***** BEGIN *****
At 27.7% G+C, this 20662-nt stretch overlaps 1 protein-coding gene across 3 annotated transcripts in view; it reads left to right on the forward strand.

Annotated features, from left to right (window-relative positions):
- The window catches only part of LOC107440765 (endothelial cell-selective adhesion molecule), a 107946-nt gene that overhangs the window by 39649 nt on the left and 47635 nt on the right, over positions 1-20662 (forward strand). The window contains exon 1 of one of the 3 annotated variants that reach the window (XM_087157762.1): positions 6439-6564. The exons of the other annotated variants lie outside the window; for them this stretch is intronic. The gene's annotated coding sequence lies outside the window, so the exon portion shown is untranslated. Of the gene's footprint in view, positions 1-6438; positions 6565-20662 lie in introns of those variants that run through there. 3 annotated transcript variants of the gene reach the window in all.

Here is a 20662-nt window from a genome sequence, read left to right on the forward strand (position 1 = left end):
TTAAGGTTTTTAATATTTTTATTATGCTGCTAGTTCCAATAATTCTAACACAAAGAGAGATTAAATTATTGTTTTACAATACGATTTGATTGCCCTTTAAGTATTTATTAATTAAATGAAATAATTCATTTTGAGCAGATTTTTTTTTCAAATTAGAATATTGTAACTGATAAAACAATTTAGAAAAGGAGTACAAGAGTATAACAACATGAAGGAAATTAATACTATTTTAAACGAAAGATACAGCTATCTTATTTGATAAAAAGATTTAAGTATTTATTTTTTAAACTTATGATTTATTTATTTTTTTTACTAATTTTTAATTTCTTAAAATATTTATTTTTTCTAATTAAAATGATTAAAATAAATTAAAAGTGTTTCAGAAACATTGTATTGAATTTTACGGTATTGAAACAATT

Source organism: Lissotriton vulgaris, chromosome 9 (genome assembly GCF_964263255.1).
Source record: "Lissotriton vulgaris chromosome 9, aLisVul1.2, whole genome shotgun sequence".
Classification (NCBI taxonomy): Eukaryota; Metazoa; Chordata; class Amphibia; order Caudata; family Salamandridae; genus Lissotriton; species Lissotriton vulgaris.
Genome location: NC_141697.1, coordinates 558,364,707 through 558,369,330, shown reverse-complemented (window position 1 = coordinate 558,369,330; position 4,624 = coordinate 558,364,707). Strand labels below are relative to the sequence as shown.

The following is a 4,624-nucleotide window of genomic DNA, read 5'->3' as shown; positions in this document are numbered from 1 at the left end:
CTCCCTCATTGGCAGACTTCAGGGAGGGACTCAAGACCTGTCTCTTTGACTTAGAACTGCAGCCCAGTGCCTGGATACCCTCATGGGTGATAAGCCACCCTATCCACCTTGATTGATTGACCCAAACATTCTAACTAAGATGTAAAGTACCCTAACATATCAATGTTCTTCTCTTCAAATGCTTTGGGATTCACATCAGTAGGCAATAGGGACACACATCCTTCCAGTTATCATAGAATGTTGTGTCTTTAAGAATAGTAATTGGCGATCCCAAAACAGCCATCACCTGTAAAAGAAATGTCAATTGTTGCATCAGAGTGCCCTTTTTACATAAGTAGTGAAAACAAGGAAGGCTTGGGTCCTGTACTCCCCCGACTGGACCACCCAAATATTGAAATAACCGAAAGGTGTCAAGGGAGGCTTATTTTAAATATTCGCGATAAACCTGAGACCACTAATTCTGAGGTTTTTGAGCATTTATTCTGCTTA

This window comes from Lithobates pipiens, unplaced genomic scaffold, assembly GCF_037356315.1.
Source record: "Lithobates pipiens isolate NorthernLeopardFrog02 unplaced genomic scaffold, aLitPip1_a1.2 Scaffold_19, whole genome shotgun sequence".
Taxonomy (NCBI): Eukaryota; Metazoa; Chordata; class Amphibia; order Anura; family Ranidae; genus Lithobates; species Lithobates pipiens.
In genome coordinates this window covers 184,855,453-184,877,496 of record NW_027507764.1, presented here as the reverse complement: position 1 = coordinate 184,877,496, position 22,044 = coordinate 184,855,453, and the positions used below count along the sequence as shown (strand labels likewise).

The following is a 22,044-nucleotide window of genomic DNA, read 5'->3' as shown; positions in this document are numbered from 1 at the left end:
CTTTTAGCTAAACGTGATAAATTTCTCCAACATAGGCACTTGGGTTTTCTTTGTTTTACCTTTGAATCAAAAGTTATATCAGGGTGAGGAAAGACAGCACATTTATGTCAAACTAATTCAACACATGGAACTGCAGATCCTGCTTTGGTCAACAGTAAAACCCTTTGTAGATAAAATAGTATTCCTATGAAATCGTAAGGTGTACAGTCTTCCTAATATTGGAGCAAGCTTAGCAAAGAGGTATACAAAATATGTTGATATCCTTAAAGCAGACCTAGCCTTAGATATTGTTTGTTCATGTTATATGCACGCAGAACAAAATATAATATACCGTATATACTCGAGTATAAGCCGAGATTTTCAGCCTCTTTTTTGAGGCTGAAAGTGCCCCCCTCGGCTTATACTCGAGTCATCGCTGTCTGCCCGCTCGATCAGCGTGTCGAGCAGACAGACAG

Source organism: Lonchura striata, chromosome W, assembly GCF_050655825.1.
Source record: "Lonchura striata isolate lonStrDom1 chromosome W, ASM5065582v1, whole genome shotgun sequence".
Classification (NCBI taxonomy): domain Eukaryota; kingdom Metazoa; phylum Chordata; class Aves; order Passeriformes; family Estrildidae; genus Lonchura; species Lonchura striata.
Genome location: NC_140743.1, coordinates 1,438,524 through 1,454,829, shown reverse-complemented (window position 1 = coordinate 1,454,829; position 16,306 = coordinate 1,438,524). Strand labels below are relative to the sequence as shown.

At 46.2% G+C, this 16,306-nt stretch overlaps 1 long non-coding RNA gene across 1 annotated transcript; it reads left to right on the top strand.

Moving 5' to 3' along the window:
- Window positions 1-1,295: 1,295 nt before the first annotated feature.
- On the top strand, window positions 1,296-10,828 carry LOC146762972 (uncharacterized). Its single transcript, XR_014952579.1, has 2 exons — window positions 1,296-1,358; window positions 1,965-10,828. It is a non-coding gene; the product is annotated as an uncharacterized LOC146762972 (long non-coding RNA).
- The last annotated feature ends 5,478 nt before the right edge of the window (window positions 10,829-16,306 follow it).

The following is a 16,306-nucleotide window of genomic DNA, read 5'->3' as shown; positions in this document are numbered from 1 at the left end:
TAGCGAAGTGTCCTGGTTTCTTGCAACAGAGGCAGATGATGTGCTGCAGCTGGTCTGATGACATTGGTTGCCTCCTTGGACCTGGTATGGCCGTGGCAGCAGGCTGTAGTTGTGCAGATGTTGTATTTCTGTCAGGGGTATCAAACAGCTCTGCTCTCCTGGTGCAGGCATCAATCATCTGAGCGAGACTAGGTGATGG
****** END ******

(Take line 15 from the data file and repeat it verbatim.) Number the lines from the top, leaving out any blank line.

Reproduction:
In genome coordinates this window covers 184,855,453-184,877,496 of record NW_027507764.1, presented here as the reverse complement: position 1 = coordinate 184,877,496, position 22,044 = coordinate 184,855,453, and the positions used below count along the sequence as shown (strand labels likewise).